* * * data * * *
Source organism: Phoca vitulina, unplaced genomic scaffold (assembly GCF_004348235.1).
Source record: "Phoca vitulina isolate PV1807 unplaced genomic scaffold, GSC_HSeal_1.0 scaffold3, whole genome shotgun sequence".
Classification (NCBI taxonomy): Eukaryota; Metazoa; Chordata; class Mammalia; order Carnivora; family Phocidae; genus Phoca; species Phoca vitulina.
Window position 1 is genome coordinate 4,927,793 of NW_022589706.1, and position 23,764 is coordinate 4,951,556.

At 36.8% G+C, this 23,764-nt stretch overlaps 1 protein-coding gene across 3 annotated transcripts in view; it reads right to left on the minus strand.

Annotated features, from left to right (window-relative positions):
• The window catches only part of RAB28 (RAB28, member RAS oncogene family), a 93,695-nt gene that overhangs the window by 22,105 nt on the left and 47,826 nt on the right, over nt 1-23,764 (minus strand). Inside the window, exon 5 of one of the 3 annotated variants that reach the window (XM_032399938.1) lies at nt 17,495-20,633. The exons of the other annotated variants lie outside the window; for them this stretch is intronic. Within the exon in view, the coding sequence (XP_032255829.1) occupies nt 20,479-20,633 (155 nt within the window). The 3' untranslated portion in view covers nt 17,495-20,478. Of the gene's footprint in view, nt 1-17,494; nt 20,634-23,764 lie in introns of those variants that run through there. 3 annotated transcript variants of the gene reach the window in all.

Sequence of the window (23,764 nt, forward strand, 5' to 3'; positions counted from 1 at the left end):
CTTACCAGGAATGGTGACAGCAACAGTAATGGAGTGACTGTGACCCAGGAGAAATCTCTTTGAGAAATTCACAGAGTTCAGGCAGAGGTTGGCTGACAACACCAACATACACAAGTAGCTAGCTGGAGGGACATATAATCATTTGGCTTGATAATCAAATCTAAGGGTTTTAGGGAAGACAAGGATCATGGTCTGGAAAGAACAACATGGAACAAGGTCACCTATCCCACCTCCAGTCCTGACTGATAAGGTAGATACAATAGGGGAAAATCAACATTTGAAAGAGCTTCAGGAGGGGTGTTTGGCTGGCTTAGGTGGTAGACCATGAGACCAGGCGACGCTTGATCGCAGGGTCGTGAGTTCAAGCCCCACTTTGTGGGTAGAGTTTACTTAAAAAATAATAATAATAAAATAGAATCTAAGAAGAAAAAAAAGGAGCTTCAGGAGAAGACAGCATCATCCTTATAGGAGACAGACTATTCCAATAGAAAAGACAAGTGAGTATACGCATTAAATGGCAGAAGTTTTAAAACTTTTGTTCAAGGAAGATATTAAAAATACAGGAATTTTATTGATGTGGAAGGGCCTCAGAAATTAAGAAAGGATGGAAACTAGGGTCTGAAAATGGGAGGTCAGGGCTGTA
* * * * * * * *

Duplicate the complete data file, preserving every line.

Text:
Source organism: Phoca vitulina, unplaced genomic scaffold (assembly GCF_004348235.1).
Source record: "Phoca vitulina isolate PV1807 unplaced genomic scaffold, GSC_HSeal_1.0 scaffold3, whole genome shotgun sequence".
Classification (NCBI taxonomy): Eukaryota; Metazoa; Chordata; class Mammalia; order Carnivora; family Phocidae; genus Phoca; species Phoca vitulina.
Window position 1 is genome coordinate 4,927,793 of NW_022589706.1, and position 23,764 is coordinate 4,951,556.

At 36.8% G+C, this 23,764-nt stretch overlaps 1 protein-coding gene across 3 annotated transcripts in view; it reads right to left on the minus strand.

Annotated features, from left to right (window-relative positions):
• The window catches only part of RAB28 (RAB28, member RAS oncogene family), a 93,695-nt gene that overhangs the window by 22,105 nt on the left and 47,826 nt on the right, over nt 1-23,764 (minus strand). Inside the window, exon 5 of one of the 3 annotated variants that reach the window (XM_032399938.1) lies at nt 17,495-20,633. The exons of the other annotated variants lie outside the window; for them this stretch is intronic. Within the exon in view, the coding sequence (XP_032255829.1) occupies nt 20,479-20,633 (155 nt within the window). The 3' untranslated portion in view covers nt 17,495-20,478. Of the gene's footprint in view, nt 1-17,494; nt 20,634-23,764 lie in introns of those variants that run through there. 3 annotated transcript variants of the gene reach the window in all.

Sequence of the window (23,764 nt, forward strand, 5' to 3'; positions counted from 1 at the left end):
CTTACCAGGAATGGTGACAGCAACAGTAATGGAGTGACTGTGACCCAGGAGAAATCTCTTTGAGAAATTCACAGAGTTCAGGCAGAGGTTGGCTGACAACACCAACATACACAAGTAGCTAGCTGGAGGGACATATAATCATTTGGCTTGATAATCAAATCTAAGGGTTTTAGGGAAGACAAGGATCATGGTCTGGAAAGAACAACATGGAACAAGGTCACCTATCCCACCTCCAGTCCTGACTGATAAGGTAGATACAATAGGGGAAAATCAACATTTGAAAGAGCTTCAGGAGGGGTGTTTGGCTGGCTTAGGTGGTAGACCATGAGACCAGGCGACGCTTGATCGCAGGGTCGTGAGTTCAAGCCCCACTTTGTGGGTAGAGTTTACTTAAAAAATAATAATAATAAAATAGAATCTAAGAAGAAAAAAAAGGAGCTTCAGGAGAAGACAGCATCATCCTTATAGGAGACAGACTATTCCAATAGAAAAGACAAGTGAGTATACGCATTAAATGGCAGAAGTTTTAAAACTTTTGTTCAAGGAAGATATTAAAAATACAGGAATTTTATTGATGTGGAAGGGCCTCAGAAATTAAGAAAGGATGGAAACTAGGGTCTGAAAATGGGAGGTCAGGGCTGTA